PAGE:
A Young Doctor’s Notebook: I Forgive You

Doctors-Notebook-S02-ep1-16x9-1Previously on A Young Doctor’s Notebook: Dan, the Young Doctor, arrived in Muryevo, a desolate outpost sandwiched somewhere between Hopeless and Misery. It didn’t take long for him to start sleeping with the only available woman and shooting up morphine, while chattering with Jon, his older self. In the 1930s, Jon nearly ODs and is committed.

I have to be honest, I’m surprised this show turned into a series. I honestly thought those four episodes that went up last year were one-offs. I mean, it’s not like both Daniel Radcliffe and Jon Hamm don’t have incredibly busy schedules. It’s nice they were able to make the time for another season of this, because I really loved the show, as gross as it could be at times. Guess they really loved it too.

1935: Jon is released from prison or the hospital or whatever, now sporting less weight and an impressive Grizzly Adams beard. He asks the guard at checkout if there’s a rope or belt he can borrow to hold is trousers up, but there’s nothing, because of the risk of suicide and all. Jon reassures the man that he’s healed, then puts on his jacket, which still has vomit stains on it. ‘If not for this vomit, I would have choked to death,’ he says, almost lovingly. It shouldn’t be funny, but it is. In the box with his things he finds his notebook and notes that he’ll have so much more time to write now.

Back in 1918, Leopooooold Leopoldivich’s fierce portrait has been joined by a painting of Dan, which looks like something that might have been produced by a toddler who’d just been taken to see a Picasso exhibition. Feldcher’s in tears because they’ve just lost their latest patient, who was only 11, but Dan smokes and shrugs and seems utterly unconcerned, though he does try to help Feldcher buck up. And we find out that the late patient was actually a horse, so it’s not like Dan’s a complete monster these days. Anna comments that they all have their off days. ‘You’re too hard on yourself, Anna, there’s nothing else you could have done,’ Dan replies briskly, completely missing what she was saying. Heh. Dan brightsides that the soup will be thicker for weeks to come now. Ha! Though also, ewww. Pel bundles him off to clean up.

Looks like Dan and Pel are pretty much shacked up. She tries to go sexy by spraying perfume, which apparently stinks. They move past that and she goes to empty the chamber pot out the window. He comments that she’s been spending a lot of time in his room lately, so maybe they should put in a commode. She beams at his thoughtfulness and kisses his cheek before settling into bed and talking about Anna’s comment about him having an off day. She gently points out that he promised not to shoot up before an operation and he defends himself by saying it was only a 1% solution, and it was freezing outside. Not sure how being drugged up on morphine would help that, but ok, he’s probably reaching. They snuggle up together and she joins him in brightsiding that they’ll have more hay for the mattress now. They joke a little at Anna’s expense (‘Leopold Leopoldivich never lost a horse!), and then Dan notices the syringe she’s prepared on the bedside. Because she’s the ultimate enabler by this point, Pel even does the shooting up for him. Dan settles down to disappear into oblivion.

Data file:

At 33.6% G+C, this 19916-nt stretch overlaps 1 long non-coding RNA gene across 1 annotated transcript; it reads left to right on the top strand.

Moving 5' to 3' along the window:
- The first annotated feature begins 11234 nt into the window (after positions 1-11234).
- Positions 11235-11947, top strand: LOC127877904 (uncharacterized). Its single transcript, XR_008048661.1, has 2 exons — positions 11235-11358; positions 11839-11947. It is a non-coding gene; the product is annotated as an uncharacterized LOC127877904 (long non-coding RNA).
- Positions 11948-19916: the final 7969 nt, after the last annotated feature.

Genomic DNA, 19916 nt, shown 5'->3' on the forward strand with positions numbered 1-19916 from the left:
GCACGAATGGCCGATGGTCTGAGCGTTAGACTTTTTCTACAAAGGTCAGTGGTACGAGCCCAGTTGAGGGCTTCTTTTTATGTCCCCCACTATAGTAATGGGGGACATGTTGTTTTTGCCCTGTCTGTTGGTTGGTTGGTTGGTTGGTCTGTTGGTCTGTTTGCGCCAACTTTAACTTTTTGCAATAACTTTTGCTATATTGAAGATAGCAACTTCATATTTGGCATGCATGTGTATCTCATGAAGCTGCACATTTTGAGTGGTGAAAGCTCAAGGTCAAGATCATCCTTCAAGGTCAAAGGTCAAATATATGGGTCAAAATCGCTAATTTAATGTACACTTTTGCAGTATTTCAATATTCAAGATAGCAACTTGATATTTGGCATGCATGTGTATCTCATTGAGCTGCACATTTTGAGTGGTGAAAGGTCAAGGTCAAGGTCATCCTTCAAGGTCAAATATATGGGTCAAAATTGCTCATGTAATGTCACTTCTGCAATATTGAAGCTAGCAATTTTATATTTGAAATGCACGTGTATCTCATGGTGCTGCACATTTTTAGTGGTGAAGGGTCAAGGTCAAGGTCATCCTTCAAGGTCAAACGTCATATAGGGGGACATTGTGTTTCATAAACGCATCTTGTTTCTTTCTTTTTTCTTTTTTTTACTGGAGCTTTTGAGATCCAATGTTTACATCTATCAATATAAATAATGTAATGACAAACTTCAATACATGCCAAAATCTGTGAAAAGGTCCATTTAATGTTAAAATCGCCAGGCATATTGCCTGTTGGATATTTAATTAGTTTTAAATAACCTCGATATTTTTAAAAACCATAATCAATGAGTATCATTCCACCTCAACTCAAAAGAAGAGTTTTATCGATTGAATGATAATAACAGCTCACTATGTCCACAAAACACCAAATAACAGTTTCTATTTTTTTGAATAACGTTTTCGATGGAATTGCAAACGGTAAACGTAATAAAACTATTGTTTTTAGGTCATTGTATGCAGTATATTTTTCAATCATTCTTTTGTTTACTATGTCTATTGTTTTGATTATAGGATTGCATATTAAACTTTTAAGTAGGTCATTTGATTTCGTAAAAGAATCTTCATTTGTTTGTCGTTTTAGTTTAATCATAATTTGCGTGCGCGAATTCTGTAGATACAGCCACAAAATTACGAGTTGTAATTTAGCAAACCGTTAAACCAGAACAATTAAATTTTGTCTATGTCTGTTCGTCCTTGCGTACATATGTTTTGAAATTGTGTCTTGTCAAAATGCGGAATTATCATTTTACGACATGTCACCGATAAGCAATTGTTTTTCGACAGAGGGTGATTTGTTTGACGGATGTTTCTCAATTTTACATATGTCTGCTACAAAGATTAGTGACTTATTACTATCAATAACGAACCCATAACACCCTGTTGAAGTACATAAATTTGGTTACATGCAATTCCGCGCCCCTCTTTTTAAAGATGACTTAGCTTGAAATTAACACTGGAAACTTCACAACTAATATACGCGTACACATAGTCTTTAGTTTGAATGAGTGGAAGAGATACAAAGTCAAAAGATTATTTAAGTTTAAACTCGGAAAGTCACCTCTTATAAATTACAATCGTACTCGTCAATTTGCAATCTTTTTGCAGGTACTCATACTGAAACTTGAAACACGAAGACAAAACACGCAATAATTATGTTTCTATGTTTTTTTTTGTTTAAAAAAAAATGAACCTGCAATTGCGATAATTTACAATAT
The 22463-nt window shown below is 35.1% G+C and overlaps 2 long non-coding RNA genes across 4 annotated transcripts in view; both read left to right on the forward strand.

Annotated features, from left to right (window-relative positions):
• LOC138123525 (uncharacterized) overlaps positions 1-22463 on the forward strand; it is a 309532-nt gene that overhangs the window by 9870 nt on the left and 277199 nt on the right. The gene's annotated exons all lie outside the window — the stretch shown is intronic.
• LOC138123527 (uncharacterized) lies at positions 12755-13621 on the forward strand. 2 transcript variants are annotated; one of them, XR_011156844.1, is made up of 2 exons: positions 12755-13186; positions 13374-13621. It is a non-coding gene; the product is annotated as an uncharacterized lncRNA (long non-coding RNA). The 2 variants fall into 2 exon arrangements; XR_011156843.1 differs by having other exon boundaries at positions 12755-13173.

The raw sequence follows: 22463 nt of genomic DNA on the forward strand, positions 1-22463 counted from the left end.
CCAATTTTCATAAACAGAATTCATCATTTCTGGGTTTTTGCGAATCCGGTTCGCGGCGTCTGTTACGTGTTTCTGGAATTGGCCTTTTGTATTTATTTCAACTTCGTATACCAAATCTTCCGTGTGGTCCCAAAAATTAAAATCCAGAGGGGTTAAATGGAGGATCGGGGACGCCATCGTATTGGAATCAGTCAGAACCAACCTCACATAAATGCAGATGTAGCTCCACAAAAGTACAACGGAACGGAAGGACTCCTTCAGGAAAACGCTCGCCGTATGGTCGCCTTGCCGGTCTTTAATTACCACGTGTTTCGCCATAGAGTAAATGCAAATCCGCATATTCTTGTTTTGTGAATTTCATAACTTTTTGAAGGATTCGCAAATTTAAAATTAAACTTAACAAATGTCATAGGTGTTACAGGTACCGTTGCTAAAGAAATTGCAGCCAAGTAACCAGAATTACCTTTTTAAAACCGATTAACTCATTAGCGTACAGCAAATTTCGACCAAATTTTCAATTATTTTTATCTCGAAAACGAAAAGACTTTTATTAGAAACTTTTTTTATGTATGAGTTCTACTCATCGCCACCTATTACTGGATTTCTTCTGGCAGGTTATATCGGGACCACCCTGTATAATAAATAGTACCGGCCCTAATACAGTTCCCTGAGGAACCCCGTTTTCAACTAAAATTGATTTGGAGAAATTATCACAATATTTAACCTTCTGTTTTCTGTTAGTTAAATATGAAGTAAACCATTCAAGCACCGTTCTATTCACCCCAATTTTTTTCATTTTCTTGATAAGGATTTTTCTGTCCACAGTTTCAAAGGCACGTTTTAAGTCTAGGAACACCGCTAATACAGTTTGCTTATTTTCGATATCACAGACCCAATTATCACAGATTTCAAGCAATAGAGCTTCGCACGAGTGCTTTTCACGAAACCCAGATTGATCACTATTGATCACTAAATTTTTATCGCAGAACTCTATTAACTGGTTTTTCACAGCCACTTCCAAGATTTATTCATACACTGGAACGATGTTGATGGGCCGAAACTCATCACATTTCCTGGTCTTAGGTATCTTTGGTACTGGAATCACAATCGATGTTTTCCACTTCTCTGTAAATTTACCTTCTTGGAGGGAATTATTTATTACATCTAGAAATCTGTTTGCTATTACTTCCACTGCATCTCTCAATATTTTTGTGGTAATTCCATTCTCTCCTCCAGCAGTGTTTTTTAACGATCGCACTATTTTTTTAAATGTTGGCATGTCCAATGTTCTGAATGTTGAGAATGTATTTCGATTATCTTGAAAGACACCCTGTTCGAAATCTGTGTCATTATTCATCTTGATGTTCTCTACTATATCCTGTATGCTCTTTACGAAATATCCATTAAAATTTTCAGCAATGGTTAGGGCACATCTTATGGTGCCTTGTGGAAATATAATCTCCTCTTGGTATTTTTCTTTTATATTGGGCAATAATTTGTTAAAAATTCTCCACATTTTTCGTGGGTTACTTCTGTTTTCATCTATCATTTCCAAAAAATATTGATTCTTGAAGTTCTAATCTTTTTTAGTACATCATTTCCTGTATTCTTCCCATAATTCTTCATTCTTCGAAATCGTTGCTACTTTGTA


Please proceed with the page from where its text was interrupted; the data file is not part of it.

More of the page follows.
Later, while she snores, he talks in his sleep, saying he never thought he’d be happy here, but he is now, and it’s because of ‘you.’ Jon, now sitting beside the bed, thanks him, and Dan wakes and greets him cheerfully before offering him a bit of morphine. Jon turns him down but asks for tea. Unfortunately the samovar’s been sold. The books too, though he kept the Turkish erotica. Jon’s quite chipper, and Dan asks if he’s ok. Jon says he’s just dandy, because now he’s high on air, which is free and never runs out! He sits on the bed and opens the journal and starts reading aloud Dan’s detailed record of his own drug use, along with the report that, after H’s operation, H died. Dan reminds him that H was a horse. Jon tells him it was still a life, the first they lost to morphine. He leans forward and kisses Dan on the forehead and Dan groans that he’s not going to go forgiving him now, is he? Jon is, and further informs him that he’s found peace. Dan says he has too, and turns over to go back to sleep.

He comes down late the following morning, but fortunately Pel covered for him with Anna by saying he wasn’t feeling well. He also learns that there’s an inspector arriving any day now, as an urgent dispatch was sent five weeks ago. Dan starts to panic a bit and Anna brightly tells him they’ll be checked for patient records, cleanliness, and how their stock’s holding up. Uh oh. Feldcher comes in after shaving the horse and Anna sends him to pick the speculums clean.

In the stockroom, Dan babbles to Pel that this is just a routine inspection. She tells him there’s a problem, because they’re a full quart low on morphine. Jesus! How is he still alive? Dan can’t believe he’s taken that much, but Jon opens the notebook and shows him all the notes from the days he got high. Most of those days are just told in crazy illustrations. Dan tries to say that a quart’s not that much. Pel, incredulous, ‘it’s basically a pond!’ He suggests doctoring the patient records, but they can’t doctor them that much. He considers going to their supplier and getting more, but Pel reminds him of what happened the last time he did that.